Earlier this year, the SAICA Board and national structures identified key goals and focus areas for the next five to ten years. Our long-term vision is to develop leaders for business, government and communities; a vision underpinned by the three pillars built into the SAICA strategy – value, volume, and stakeholder management.
Value means increased value of SAICA service offerings to our members and trainees. Service offerings range from SAICA’s extensive initiatives to promote the CA(SA) designation to demonstrating to our members and trainees that there is longer term value to being a member of the Institute by the effective provision of various services and products. Services that SAICA offer must enable members to grow their businesses and/or enable members to advance their careers.
Value also means being able to build and maintain a consistent service delivery platform to our members. Organisations need to get the simple things right. For example, we should instantly be in a position to process payment of a subscription invoice or to respond instantly to a telephone query from a member. That’s part of a solid infrastructure; one that talks for and to the whole organisation. SAICA has invested heavily in its infrastructure, including the delivery of a contact centre and a world-class website and, based on member input, will continue so to invest.
Being a member-based organisation, we understand that we operate in a world of rapid change. It is an environment in which SAICA is obliged rapidly to meet the country’s needs. Through the expertise of our people, we aim to generate ground-breaking innovation through thought leadership initiatives, thereby reshaping the profession by taking the lead and influencing agendas, policies and legislation – both nationally and internationally – affecting the profession and our members.
Services to members include actively branding the designation to empower members to command a premium in the market, and to advance their careers a lot more quickly than would otherwise have been possible. Furthermore, continuing professional development is crucial for our members to remain relevant in business and enhance their marketability or their sustainable premium-income-earning potential. Another key element of value lies in maintaining and enhancing the quality of our education and training model, because ultimately that is what has kept our brand as strong as it is.
Volume, our second pillar, SAICA strives to broaden the base of accountants available to the economy – note, accountants and not just chartered accountants. Thus, SAICA recently took a quantum thought leadership leap by commissioning research to determine the magnitude of the skills shortage in the profession, with a view to establishing effective intervention strategies. We are one of the few professions to have taken this initiative and not complained about what government has not done about the skills shortage. We have actively got the funding needed, established projects such as Thuthuka, and we have made it happen.
Stakeholder Management, implying a broader canvas than simply serving our members, is core to our business. It could be people in commerce and industry, large listed organisations and even government. For example, we proactively get involved with SARS to enable both SARS and the end user to understand better the relevant problem issues and then attempt, on a collaborative basis, to resolve them. Ultimately, we want to create a holistic approach to the development of relevant products based on extensive research, and so delight our members and key stakeholders. Not everyone is aware of how best to adapt change to their advantage. To remain a top performer in a randomly changing environment is becoming more of a challenge.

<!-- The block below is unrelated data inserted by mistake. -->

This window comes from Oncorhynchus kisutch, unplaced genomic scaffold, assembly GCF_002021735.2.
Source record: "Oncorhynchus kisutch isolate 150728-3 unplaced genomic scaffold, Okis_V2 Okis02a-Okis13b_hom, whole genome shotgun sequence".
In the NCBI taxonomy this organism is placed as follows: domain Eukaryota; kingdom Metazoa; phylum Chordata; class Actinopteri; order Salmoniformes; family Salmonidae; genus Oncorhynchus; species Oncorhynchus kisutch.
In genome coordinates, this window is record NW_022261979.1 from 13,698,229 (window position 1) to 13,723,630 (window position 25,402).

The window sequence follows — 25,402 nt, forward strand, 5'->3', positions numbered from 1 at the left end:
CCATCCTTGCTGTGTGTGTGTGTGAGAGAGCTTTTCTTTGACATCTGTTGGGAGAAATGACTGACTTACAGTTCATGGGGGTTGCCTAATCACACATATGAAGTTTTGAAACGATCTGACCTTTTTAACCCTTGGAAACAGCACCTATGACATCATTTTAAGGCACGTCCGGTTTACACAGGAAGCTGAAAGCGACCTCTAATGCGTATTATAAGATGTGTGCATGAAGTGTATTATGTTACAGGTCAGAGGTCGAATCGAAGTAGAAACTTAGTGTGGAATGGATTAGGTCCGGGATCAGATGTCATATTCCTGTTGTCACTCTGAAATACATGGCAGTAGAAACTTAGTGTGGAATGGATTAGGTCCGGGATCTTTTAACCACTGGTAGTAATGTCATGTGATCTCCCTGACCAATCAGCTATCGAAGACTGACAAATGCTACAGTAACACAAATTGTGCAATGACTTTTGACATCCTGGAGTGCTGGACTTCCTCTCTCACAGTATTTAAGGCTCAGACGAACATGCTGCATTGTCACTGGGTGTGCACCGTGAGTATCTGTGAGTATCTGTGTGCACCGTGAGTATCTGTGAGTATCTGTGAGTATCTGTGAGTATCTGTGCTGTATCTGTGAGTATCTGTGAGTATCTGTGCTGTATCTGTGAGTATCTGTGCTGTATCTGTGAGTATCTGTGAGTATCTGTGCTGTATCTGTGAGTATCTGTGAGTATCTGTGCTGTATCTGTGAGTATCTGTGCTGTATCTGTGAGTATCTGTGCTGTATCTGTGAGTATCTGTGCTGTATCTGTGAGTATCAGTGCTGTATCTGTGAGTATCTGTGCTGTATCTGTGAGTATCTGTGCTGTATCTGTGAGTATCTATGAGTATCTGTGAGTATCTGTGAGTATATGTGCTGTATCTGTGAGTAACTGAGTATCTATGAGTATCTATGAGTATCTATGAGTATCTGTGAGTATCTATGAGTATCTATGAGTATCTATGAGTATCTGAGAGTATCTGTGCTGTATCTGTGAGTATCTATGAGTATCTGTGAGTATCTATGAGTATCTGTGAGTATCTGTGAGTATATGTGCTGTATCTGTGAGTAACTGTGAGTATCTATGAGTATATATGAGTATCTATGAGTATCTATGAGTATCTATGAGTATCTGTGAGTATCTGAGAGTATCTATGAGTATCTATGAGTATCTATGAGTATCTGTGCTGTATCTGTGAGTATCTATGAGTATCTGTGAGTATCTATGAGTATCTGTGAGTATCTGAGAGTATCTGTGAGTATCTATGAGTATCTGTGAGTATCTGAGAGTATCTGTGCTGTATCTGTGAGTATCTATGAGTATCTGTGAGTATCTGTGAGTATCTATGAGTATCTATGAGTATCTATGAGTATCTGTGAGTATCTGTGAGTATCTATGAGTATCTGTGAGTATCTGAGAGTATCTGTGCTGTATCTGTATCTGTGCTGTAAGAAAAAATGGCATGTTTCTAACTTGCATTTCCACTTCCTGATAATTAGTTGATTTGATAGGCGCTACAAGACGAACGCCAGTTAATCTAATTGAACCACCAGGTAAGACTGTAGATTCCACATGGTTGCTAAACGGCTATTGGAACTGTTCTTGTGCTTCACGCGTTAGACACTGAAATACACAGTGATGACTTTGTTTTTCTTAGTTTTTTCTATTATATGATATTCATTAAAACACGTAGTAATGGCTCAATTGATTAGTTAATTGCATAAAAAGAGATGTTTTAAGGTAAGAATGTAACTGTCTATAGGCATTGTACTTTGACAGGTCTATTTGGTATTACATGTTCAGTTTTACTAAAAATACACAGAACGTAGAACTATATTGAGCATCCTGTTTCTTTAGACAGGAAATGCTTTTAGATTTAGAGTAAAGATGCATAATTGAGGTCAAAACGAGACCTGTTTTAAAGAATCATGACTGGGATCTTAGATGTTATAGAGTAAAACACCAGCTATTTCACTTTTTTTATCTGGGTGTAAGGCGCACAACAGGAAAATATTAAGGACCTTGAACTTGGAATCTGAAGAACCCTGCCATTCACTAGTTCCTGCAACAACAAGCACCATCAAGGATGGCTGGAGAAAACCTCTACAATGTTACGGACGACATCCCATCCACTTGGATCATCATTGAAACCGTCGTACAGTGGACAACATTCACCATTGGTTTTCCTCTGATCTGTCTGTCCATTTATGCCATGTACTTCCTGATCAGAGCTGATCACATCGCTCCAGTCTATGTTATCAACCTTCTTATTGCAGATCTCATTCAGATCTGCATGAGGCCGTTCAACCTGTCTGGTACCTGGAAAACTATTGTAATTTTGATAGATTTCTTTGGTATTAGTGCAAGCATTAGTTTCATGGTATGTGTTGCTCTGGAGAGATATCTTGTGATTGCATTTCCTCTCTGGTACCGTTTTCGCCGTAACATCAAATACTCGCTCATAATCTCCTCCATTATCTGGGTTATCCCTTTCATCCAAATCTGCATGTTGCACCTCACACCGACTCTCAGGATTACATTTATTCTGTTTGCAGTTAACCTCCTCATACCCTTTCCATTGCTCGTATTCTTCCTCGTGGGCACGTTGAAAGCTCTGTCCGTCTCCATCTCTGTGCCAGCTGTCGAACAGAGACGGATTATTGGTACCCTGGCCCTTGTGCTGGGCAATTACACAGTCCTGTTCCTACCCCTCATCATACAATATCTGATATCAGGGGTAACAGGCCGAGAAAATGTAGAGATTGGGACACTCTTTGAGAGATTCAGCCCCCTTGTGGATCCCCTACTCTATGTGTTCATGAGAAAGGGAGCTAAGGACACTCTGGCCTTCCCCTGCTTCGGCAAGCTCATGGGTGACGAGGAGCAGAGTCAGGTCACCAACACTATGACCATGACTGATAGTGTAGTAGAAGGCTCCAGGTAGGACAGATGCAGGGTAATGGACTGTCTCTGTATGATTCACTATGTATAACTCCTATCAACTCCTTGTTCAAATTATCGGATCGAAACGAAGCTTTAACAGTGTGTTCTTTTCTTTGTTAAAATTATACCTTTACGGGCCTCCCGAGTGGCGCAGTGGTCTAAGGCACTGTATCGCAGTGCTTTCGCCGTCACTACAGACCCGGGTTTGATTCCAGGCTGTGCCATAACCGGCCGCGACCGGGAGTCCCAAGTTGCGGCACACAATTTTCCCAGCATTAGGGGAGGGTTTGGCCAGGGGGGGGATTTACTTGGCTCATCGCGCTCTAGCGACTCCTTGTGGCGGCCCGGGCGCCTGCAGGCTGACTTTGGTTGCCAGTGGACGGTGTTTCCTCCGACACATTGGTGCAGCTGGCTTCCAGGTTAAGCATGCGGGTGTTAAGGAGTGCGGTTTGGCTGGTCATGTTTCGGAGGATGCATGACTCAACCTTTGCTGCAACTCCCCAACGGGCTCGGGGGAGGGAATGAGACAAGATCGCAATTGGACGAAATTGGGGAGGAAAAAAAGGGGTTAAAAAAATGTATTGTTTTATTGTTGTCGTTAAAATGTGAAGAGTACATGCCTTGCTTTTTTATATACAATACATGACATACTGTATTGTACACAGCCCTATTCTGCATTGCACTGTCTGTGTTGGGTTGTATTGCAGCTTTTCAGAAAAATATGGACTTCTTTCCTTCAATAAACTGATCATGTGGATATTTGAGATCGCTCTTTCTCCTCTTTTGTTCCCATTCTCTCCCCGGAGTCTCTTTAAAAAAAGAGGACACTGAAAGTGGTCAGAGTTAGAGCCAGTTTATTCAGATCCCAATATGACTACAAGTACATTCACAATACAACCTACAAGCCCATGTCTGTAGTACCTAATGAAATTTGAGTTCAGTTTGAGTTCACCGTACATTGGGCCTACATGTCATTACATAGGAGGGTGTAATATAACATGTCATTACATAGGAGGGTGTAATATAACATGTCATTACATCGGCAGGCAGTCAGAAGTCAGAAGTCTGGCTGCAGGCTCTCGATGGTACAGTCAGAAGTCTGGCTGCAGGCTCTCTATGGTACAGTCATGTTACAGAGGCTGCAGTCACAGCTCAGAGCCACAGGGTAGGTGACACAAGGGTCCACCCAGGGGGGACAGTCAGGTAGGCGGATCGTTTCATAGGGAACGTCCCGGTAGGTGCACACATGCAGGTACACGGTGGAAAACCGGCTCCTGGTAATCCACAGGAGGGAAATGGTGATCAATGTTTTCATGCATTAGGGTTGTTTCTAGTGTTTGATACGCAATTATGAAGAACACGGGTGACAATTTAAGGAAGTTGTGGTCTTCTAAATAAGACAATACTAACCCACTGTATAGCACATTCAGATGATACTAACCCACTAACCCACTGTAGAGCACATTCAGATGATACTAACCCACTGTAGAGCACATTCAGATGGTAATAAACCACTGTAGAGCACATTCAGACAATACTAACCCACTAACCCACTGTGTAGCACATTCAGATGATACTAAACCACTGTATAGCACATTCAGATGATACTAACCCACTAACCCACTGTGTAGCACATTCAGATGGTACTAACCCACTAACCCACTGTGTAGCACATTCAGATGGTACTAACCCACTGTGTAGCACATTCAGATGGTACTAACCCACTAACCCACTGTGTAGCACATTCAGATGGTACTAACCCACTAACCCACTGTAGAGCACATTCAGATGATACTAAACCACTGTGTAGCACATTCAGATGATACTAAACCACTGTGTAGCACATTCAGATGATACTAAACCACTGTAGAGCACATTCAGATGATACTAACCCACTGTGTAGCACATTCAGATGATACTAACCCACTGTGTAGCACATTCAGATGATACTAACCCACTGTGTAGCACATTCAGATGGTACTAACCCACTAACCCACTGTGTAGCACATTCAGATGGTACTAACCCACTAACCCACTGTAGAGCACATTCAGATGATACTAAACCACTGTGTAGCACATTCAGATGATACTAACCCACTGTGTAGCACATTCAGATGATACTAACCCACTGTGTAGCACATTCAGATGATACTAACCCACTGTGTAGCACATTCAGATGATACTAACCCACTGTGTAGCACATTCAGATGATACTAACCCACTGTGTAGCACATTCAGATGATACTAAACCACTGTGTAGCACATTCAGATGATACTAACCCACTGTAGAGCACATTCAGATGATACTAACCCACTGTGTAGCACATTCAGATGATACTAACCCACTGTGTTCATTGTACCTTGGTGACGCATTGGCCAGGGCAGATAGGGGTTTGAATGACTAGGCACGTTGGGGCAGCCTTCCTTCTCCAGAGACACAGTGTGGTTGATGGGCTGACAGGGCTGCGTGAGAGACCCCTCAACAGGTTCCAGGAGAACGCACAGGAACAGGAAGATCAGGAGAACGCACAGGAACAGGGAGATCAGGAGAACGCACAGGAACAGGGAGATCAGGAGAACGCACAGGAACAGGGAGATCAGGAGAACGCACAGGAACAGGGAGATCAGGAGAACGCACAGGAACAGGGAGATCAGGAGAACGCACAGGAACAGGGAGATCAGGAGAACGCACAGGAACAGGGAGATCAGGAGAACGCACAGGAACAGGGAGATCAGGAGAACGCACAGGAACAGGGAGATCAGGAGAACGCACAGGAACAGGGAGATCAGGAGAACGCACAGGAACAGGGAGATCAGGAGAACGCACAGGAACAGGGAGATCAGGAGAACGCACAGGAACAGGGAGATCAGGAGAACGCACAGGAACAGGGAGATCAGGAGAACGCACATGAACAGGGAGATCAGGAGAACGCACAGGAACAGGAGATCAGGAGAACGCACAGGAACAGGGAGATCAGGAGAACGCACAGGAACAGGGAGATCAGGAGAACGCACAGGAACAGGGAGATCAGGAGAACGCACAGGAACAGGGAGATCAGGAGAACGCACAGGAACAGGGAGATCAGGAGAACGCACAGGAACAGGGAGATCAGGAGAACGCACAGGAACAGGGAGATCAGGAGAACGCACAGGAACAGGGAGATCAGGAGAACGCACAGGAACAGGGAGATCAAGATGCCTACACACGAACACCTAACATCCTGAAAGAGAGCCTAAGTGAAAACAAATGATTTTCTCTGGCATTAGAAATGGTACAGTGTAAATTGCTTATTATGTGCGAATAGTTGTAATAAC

There are nine key strategic issues facing SAICA and the profession:
1. creating more awareness of the CA(SA) brand;
2. developing a strategy that will address specific value propositions per member segment;
3. transforming and growing the pipeline numbers;
4. the relevance of the curriculum, training future CAs(SA); understanding the needs of specific stakeholders, and serving their demands;
5. developing thought leadership capability, and meticulously researching identified topics;
6. bolstering an integrated and holistic communication approach with members, employees and media;
7. effective stakeholder relationship management;
8. ensuring that the profession becomes Pan-African, and
9. effectiveness of governance structures in ensuring valuable decision making.
As one of the world’s leading Institutes, we consider the above-listed strategies as vital to our long-term success. We are determined to embrace them as a means of delighting our members and stakeholders. The institute must be robust, dynamic and flexible, implying that we can restructure and reorganise quickly if we need to respond to changing market conditions or member needs. SAICA should be able to deal seamlessly with issues as and when they arise. With a view to achieving organisational sustainability, SAICA has gone to great lengths to develop delivery structures, among them a project management office and a balanced scorecard to drive outputs and measure them more frequently. The idea is to make things visible to our employees, the management team and the Board – to facilitate active management and drive issues, thereby enabling them to play a much more strategic role in the organisation rather than only dealing with day-to-day operational issues.
As always, we all urge you, our members, to use established structures within SAICA. These structures are there to serve the profession and you, our members. Only through active engagement can we realise our objectives and help the profession retain its standing as the leading business designation in Africa.
Nazeer Wadee CA(SA), is Chief Operations Officer, SAICA.